I used to be a smoker. I never thought that I would ever be able to write those words, and truly mean it. But a little more than 18 months ago, a surgeon gave me a very good reason to quit, and I took this as my cue to renounce Philip Morris and all his works.
In truth, it had become harder and harder as a habit to sustain, what with the ban in restaurants, pubs and offices. Even as a smoker, I applauded Tony Blair's government for bringing in these laws: I've rarely met a smoker who wasn't convulsed with self-loathing about his or her addiction, and didn't want to give up.
Making it difficult, if not impossible, to smoke anywhere in public has, I'm sure, had a beneficial effect on the nation's health. Now, I don't have the zeal of a convert – I still ask smokers to blow their smoke in my direction, and long for a day when medical experts reject previous advice and claim that smoking has no ill effects – but I must say that the news that the town of Stony Stratford is considering the introduction of a by-law to ban smoking in the streets does not make me feel that life and liberty are under threat (copyright Nigel Farage). I have never been in favour of banning anything that's not illegal, but I now find myself getting annoyed when I see cigarette butts on the pavement – I do accept this may be as a result of turning into Michael Winner in my old age – and you can't blame a town as attractive as Stony Stratford for wanting to keep its streets clean.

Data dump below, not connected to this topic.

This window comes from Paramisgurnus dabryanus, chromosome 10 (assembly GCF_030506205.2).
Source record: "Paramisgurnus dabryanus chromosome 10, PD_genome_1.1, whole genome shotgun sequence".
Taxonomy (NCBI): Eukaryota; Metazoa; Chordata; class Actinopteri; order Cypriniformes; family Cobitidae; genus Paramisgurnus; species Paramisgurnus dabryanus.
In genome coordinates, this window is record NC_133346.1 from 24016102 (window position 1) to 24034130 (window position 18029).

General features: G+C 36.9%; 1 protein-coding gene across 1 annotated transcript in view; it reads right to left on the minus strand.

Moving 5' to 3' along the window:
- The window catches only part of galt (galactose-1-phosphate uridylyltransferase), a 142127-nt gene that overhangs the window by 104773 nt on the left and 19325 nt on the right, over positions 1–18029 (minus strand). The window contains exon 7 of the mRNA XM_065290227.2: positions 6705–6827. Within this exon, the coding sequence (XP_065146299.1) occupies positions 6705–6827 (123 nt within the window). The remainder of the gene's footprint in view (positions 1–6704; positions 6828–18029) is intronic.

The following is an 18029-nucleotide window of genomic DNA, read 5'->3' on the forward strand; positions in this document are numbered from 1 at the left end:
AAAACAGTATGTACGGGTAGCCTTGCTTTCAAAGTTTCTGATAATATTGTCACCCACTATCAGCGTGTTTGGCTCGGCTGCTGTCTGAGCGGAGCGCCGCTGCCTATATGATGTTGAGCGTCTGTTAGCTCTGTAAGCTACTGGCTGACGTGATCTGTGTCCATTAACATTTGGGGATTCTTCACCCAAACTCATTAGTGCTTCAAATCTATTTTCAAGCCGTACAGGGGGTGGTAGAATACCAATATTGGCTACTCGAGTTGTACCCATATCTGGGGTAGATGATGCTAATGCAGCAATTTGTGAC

I have examined my conscience, and even if I was still a smoker, I would feel the same. Parts of America and Australia already have passed an outdoor ban, and seem to manage perfectly well. There was a time when we found the idea of not being allowed to smoke in a pub unbelievable.Reuse content